Dialogue will be hosted to prepare students for multicultural dating

State Hornet Staff

With a diverse student population at Sacramento State, students have an opportunity to learn about dating others with different cultural, religious and racial backgrounds.

Sac State’s Multi-Cultural and Pride Center will host a dialogue to prepare students before going out to date in a multicultural society.

“ I hope people will open up so they are not limiting themselves,” said student assistant at the Pride Center Trevor Garcia-Neeley. “There are lots of questions that come up when dating someone with a different background.”

Garcia-Neeley will host the dialogue and said dating is a mechanism to break stereotypes and social expectations.

Sociology graduate student and MultiCultural Center volunteer Christina Cannon said the dialogue consists of two parts. The first part will focus on attraction and preferences, while the second will explore cultural dating etiquette.

She said the college environment forces students to open up socially and intellectually.

“I think it’s important to be open and allow people to self-identify,” Cannon said. “I mean you never know what you like until you try, right.”

According to the National Healthy Marriage Resource Center, there are 54 million couples in the U.S and nearly four million are interracial couples.

The research also showed Sacramento having one of the highest rates in intermarriage and younger generations and college students are also most likely to be accepting and participate in inter-dating.

According to the Pew Research Center, nine out of 10 students between ages 18 to 29, are open to inter-dating regardless of race because of their racially liberal views. Asian-Americans were found to have the highest percentage of being open to inter-dating with 93 percent while African- Americans have the lowest, at 88 percent.

 Criminal justice graduate student Ashley Armstrong, said she identifies herself as Black and Caucasian. She is currently dating Gustavo Casimiro, a Sac State alumnus, who identifies himself as Mexican.

Armstrong and Casimiro said they have dealt with issues in their relationship because of different cultural backgrounds.

Before moving in with Casimiro, Armstrong said she was worried because he came from a background where women cooked and cleaned.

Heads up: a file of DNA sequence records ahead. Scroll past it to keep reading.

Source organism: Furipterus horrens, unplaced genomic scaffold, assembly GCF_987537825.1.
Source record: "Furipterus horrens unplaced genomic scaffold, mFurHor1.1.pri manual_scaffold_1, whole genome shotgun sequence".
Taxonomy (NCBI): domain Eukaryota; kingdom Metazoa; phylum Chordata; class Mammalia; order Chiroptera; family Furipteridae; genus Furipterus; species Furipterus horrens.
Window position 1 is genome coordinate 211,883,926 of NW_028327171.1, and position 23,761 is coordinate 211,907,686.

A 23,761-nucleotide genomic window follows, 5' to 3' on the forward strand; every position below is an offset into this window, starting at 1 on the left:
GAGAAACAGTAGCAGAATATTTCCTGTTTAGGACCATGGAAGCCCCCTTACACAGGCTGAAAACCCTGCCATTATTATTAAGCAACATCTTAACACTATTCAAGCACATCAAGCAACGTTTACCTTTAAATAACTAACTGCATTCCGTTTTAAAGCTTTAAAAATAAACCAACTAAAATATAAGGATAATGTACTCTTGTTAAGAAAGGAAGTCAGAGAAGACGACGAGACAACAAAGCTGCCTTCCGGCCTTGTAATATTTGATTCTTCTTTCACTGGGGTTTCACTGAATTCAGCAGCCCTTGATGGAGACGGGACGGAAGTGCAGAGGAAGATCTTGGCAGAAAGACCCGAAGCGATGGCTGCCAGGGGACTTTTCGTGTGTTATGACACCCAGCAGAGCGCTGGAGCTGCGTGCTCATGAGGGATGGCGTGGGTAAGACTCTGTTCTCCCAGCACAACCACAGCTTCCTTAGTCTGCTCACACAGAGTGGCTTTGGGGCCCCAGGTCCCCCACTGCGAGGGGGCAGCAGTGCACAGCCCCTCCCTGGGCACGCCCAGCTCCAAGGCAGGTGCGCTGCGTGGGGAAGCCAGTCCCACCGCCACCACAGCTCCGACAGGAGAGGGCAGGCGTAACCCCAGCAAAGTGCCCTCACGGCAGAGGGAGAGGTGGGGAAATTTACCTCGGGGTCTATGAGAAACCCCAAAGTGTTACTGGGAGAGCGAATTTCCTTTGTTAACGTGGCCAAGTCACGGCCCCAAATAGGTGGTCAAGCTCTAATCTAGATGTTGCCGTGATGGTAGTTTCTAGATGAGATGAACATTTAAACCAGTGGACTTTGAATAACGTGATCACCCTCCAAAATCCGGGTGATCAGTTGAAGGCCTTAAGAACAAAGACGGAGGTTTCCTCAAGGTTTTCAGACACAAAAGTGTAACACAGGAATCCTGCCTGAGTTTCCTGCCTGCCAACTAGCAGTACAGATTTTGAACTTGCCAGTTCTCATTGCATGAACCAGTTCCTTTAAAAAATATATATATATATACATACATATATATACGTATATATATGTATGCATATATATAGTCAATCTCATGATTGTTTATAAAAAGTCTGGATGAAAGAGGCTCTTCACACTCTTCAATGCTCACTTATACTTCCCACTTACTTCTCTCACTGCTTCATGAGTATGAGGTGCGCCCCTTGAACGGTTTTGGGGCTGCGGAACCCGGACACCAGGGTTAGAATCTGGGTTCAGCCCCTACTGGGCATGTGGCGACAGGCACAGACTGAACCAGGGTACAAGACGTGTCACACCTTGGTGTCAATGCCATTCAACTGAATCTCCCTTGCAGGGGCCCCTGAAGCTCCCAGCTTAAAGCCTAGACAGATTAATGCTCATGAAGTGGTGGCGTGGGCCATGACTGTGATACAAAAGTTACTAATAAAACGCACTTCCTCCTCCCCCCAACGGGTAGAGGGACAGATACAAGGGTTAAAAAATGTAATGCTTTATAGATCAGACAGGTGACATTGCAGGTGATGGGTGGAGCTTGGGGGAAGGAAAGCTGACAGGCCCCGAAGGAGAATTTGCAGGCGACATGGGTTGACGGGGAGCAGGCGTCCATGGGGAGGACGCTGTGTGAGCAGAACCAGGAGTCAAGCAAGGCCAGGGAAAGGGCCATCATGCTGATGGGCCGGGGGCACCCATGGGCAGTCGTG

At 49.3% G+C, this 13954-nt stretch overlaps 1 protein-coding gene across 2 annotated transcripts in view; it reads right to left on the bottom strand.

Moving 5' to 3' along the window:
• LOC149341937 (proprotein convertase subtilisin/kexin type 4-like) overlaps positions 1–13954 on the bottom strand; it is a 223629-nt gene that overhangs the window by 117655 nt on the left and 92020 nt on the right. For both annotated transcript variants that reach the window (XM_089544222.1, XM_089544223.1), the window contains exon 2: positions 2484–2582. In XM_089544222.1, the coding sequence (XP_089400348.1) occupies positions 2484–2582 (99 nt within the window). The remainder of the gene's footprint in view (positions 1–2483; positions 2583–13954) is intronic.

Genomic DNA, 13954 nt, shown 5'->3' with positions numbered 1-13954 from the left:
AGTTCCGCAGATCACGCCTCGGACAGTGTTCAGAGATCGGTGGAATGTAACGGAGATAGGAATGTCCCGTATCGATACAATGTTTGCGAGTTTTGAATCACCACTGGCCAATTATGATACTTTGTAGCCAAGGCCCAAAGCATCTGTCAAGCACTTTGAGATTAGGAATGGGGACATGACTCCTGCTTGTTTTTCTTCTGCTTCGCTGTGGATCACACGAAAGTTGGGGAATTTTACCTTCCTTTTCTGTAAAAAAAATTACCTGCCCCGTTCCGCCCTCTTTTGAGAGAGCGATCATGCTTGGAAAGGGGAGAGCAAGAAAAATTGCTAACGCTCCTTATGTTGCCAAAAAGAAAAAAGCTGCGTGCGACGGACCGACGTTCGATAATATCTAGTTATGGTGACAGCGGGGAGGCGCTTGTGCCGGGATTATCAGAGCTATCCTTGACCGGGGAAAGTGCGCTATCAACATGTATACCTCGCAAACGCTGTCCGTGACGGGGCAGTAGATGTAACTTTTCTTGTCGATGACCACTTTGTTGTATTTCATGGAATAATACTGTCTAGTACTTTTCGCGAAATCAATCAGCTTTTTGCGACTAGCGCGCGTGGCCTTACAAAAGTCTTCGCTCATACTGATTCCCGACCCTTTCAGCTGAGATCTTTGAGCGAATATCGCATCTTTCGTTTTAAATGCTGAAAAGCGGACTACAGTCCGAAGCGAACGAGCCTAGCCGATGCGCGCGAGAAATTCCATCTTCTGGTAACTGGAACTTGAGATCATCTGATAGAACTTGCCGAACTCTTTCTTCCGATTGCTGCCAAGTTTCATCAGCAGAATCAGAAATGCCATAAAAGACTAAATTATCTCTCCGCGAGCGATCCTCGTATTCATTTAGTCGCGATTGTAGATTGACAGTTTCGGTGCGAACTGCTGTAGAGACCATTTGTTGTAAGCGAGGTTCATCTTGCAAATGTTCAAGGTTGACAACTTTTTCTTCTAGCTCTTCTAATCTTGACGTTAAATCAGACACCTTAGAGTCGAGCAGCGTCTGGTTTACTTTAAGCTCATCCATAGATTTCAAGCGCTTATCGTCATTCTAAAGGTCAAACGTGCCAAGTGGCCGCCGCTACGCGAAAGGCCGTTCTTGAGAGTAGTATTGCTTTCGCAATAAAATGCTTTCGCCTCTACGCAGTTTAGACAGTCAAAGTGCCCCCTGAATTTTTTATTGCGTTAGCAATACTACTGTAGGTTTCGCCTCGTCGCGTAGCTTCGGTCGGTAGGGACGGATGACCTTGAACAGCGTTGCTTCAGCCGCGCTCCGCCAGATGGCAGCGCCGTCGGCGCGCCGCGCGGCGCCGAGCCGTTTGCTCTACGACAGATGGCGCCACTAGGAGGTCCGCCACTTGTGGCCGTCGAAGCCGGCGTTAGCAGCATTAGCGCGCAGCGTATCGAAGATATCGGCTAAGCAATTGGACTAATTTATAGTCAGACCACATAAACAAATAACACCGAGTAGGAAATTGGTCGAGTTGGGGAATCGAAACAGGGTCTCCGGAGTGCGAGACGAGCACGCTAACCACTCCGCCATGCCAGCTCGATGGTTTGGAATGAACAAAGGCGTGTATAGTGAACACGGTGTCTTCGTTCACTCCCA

“There have been times where I call my mom crying because I felt like I was not making a connection with his family,”Armstrong said.

Casimiro said the biggest struggle is with language and holidays because of different rituals.

“I always have to translate because she does not speak Spanish,” Casimiro said. “And with my other Mexican girlfriends,I didn’t have to.”

Casimiro described his family’s Christmas as very united and Catholic.

“They were passing the baby Jesus doll and I was supposed to kiss it. I felt out of place, but did not want to be rude,” Armstrong said.

Career counseling graduate student Elizabeth Velasquez said she identifies herself as Mexican. She has been dating Mark Consavage, who is Filipino and Caucasian for the past two years.

Velasquez said their differences are not because of ethnicities but because of their different cultural upbringings.

“He was brought up in a wealthy family and it bothers him that I always watch what I spend,”Velasquez said. “He just does not understand that I was not brought up in the same conditions.”

Velasquez said she is very sensitive about her culture and believes Consavage is ignorant on how to properly refer to her culture.

“When we first started dating, he would always say you Spanish people. We’re Latinos not Spanish. It’s little things like that,”Velasquez said.

Although cultural differences can be difficult for some couples, there are others who adjust without problems.

Sac State alumna Victoria Belasco identifies as Filipino, Cuban and Native American. She has been dating criminal justice major Hashim Munir,who is Pakistani and Fijian for two years.

Belasco said they have never had to deal with problems related to their cultures.

“To be honest we haven’t had to adjust to anything because both of our families are very Americanized,”Belasco said. “With cultural differences, I would say just our religion and what we eat.”

All three couples said the greatest part about multicultural dating is the experience and ability to learn about other cultures.

To personally share your experience and learn about cultural dating etiquette attend the “Dating in a Multi-Cultural Society Dialogue” in the MultiCultural Center  Feb. 19 at 5 p.m.